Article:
Meeting Location and Dates

We are happy to announce the Large Meteorite Impacts and Planetary Evolution VI conference scheduled for September 30–October 3, 2019 at the University of Brasília, Brasília, Brazil.

Purpose and Scope

The process of impact cratering, its planetary effects, and its environmental implications have been the subject of five previous Large Meteorite Impacts and Planetary Evolution conferences. These previous conferences took place, respectively, in Sudbury, Canada (1992, 1997 and 2013); Nördlingen, Germany (2003); and in the Vredefort Dome in South Africa (2008). Note that the LMI in 2019 will be held for the first time in South America. Since LMI IV, several major international drilling and field projects on terrestrial impact structures, as well as new spacecraft missions to the Moon, neighboring planets, asteroids, and comets, have delivered important new insights into cratering processes within the solar system. LMI VI will provide a forum for discussion of recent results and advances, based on natural observations, spacecraft data, experimental results, and numerical simulation studies.

LMI VI will also provide a forum for discussion of pertinent advances in multidisciplinary research on planetary and terrestrial impact cratering, and the effects of this process on target rocks and minerals, as well as its environmental consequences. Remote sensing, geophysical and numerical modeling, geological, geochronological, mineralogical and geochemical, and astrobiological results and implications will be discussed. In addition, the future of impact cratering research, in the broadest sense, will be evaluated.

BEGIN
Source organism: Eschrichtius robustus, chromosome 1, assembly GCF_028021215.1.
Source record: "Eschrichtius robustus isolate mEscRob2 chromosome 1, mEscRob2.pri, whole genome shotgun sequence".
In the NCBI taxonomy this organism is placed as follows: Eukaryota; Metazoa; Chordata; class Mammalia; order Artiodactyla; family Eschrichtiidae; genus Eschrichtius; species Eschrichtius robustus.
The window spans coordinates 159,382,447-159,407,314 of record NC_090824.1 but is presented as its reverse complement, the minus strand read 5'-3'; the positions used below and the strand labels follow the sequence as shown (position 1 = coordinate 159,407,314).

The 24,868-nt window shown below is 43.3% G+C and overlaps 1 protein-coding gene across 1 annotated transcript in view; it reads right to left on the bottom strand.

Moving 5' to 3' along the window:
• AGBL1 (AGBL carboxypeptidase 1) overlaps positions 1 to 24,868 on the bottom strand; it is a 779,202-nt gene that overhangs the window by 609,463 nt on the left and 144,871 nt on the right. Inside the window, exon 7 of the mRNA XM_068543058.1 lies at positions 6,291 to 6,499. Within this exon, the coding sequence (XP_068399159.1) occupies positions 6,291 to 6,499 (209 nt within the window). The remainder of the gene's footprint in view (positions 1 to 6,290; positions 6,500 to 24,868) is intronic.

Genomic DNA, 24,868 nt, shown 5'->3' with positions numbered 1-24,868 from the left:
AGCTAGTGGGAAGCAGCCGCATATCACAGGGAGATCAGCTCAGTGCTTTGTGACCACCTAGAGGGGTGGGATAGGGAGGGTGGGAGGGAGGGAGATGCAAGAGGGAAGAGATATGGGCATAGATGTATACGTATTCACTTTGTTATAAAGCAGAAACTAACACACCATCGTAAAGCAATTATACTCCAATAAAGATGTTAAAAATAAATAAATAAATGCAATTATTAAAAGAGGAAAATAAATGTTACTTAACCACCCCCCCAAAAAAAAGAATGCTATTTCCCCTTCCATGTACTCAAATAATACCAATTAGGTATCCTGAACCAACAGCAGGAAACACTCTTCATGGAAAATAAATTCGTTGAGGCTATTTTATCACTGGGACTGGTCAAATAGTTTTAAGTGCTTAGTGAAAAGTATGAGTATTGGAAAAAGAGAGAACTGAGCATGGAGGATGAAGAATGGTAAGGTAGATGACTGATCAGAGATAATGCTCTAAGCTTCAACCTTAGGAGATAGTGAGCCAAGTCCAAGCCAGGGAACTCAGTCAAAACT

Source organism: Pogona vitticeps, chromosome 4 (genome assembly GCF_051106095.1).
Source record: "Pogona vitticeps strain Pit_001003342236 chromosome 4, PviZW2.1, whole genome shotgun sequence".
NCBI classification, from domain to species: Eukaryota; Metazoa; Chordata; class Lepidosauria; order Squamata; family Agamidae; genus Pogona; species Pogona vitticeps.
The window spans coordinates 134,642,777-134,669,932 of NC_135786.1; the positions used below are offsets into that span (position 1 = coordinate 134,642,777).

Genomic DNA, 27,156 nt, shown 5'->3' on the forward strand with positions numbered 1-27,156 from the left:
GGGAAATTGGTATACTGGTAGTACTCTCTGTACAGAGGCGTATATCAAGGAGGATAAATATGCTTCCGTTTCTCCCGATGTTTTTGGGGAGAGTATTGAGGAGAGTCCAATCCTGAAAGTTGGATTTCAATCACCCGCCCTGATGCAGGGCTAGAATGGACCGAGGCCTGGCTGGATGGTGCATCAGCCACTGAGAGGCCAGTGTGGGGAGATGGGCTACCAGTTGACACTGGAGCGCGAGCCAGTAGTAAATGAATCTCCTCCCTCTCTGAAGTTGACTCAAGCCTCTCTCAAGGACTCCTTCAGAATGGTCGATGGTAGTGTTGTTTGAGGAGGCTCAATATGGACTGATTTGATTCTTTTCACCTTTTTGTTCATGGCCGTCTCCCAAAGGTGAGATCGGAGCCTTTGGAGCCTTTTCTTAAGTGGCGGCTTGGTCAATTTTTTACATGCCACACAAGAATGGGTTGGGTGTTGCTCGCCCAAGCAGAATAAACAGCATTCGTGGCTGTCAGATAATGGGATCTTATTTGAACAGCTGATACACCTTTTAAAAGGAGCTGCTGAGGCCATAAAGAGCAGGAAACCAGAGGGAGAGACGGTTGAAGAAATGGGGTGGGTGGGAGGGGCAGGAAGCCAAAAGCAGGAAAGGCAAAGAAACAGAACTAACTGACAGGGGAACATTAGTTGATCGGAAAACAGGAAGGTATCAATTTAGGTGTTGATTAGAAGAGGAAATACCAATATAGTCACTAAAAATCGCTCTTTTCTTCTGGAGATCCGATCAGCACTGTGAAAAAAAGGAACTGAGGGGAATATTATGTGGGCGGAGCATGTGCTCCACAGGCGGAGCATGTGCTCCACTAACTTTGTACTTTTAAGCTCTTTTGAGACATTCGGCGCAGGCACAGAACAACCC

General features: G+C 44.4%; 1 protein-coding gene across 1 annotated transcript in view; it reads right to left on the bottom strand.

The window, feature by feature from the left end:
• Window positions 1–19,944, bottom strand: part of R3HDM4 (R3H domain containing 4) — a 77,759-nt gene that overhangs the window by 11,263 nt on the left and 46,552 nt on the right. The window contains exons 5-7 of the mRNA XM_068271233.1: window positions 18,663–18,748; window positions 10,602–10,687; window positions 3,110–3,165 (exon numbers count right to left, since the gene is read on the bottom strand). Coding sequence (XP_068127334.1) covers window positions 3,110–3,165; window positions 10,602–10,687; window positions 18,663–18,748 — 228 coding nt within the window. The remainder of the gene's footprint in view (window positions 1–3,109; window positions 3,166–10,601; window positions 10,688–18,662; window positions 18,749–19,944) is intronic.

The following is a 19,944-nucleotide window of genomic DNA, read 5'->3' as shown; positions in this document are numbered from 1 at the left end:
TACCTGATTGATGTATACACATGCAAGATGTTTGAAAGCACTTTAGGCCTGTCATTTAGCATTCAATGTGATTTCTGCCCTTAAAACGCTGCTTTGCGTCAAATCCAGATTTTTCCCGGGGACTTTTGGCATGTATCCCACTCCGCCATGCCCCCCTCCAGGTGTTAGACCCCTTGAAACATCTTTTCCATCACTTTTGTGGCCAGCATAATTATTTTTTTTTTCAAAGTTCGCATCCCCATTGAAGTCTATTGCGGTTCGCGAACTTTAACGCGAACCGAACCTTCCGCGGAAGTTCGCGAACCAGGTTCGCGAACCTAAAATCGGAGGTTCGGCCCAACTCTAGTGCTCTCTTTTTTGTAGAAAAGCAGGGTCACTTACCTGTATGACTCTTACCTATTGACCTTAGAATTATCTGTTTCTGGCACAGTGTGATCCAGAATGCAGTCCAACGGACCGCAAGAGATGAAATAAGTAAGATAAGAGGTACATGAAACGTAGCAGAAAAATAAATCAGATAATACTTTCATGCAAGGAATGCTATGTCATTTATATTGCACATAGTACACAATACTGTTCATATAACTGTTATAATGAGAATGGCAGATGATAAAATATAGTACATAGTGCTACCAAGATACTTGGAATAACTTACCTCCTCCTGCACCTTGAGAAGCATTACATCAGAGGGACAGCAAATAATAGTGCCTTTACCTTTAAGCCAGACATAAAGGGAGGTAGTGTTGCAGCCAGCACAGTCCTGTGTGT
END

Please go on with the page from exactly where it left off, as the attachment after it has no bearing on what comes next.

Potential conference topics:

Model and Experimental Insights into Cratering Processes
The Chronological Record of Terrestrial and Planetary Impact
Impact Cratering on Planetary Bodies
The Status of the Terrestrial Impact Record
Impact Structures of South America
Impactites:  From Proximal to Distal
New Advances in Shock and Metamorphic Investigations
Complex Impact Craters:  Their Formation and Structure
Large Impact Basins:  Their Formation, Structure, and Environmental Effects
Is There Scope for Further Impact Cratering Studies? Quo Vadis?

One suggestion of a special session has been received so far:
Carbon and Organic Matter Under Impact Conditions, Aspects of Astrobiology (Submitted by:  T. Shumilova and M.J. Russell)

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